Stellated octahedron

Stellated octahedron
Stellated octahedron
Compound of two tetrahedra.png
Type Regular compound
Coxeter-Dynkin diagram CDel node.pngCDel split1.pngCDel nodes 10l.png + CDel node.pngCDel split1.pngCDel nodes 01l.png
Schläfli symbol {{3,3}}
Stellation core Octahedron
Convex hull Cube
Index UC4, W19
Polyhedra 2 tetrahedra
Faces 8 triangles
Edges 12
Vertices 8
Dual Self-dual
Symmetry group octahedral (Oh), [4,3] or [[3,3]]
Subgroup restricting to one constituent tetrahedral (Td)

The stellated octahedron, or stella octangula, is the only stellation of the octahedron. It was named by Johannes Kepler in 1609, though it was known to earlier geometers. It was depicted in Pacioli's Divina Proportione, 1509.

It is the simplest of five regular polyhedral compounds.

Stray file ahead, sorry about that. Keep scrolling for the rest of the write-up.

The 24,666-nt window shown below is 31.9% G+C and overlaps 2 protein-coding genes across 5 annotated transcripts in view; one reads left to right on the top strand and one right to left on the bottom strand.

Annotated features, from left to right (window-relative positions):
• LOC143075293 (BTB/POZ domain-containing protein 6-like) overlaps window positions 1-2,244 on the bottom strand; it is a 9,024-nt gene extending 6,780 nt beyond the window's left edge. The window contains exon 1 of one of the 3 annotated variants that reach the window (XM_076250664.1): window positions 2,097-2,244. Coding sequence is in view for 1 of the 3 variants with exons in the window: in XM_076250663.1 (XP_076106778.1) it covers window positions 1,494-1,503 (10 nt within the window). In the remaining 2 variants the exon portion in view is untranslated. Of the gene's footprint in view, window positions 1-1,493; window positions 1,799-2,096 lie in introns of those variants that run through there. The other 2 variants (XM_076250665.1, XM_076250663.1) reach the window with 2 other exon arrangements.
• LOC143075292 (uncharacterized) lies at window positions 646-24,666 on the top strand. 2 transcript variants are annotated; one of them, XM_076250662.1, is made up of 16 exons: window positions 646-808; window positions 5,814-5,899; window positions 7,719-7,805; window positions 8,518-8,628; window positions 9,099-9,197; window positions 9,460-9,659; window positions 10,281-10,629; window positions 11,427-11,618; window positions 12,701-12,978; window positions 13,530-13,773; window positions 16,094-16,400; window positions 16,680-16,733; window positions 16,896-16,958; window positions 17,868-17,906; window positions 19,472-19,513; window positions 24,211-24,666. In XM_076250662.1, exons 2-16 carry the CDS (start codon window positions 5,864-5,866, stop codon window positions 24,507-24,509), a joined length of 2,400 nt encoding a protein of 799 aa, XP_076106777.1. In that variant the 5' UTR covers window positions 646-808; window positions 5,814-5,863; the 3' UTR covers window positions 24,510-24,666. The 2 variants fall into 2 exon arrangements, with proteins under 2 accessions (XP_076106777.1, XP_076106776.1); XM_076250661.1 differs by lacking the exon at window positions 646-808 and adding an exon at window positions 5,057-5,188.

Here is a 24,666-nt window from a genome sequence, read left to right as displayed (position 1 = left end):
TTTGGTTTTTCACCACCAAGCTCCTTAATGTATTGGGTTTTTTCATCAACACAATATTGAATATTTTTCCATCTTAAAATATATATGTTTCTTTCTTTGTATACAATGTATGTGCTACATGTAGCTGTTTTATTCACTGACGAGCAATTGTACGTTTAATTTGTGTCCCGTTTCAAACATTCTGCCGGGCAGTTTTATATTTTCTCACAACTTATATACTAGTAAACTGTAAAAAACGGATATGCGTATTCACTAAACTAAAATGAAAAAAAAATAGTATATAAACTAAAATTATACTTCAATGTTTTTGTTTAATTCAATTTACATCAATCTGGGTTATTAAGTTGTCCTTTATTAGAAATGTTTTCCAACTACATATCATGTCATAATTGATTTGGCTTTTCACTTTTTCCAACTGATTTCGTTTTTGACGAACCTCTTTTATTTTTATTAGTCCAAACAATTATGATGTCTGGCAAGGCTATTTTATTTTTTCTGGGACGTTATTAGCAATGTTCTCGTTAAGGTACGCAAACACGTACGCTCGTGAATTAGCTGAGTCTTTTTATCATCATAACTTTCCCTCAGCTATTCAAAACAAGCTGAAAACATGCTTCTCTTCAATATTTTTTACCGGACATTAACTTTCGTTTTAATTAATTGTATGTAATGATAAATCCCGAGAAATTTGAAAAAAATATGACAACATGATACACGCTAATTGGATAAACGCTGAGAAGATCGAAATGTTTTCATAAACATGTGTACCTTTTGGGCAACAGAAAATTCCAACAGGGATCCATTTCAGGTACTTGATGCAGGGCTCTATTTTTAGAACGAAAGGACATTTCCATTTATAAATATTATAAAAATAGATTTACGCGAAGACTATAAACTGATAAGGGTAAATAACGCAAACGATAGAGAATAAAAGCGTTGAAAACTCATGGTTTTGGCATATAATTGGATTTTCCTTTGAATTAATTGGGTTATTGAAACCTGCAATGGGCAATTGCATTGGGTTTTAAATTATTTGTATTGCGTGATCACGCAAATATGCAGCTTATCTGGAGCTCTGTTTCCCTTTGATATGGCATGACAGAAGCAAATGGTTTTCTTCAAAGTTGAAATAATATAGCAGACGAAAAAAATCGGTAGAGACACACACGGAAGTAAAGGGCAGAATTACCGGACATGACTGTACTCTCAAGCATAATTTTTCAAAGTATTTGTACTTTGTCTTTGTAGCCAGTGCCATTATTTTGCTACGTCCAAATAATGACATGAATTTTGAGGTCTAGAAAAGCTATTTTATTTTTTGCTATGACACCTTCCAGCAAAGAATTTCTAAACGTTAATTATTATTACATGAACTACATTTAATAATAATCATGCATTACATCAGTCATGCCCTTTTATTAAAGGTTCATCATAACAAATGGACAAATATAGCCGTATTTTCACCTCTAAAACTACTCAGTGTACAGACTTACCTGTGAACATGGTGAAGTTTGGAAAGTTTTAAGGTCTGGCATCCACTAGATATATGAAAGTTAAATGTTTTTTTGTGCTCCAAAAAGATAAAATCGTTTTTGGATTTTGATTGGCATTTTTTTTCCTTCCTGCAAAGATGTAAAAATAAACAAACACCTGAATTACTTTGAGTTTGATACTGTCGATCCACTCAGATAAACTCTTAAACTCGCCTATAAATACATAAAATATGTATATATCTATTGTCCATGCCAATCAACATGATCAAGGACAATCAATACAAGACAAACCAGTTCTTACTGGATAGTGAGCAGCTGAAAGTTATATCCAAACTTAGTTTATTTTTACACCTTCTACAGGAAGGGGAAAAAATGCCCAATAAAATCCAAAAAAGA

It can be seen as either a polyhedron compound or a stellation:

As a compound, it is constructed as the union of two tetrahedra (a tetrahedron and its dual tetrahedron). The vertex arrangement of the two tetrahedra is shared by a cube. The intersection of the two tetrahedra form an inner octahedron, which shares the same face-planes as the compound.

It can be seen as an octahedron with tetrahedral pyramids on each face. It has the same topology as the convex Catalan solid, the triakis octahedron, which has much shorter pyramids.

The stellation facets are very simple: Stellation of octahedron facets.png (See Wenninger model W19.)

It can also be constructed from eight of the 20 vertices of the dodecahedron.


Artistic references

The Stellated octahedron and other polyhedra appear in M. C. Escher's print "Stars".


It is the only fully symmetric facetting of the cube
Stellated octahedron persp 7.svg Stellated octahedron persp 1.svg Stellated octahedron persp 6.svg
CubeAndStel.gif Stellated octahedron persp 2.svg Stellated octahedron persp 4.svg Stellated octahedron persp 3.svg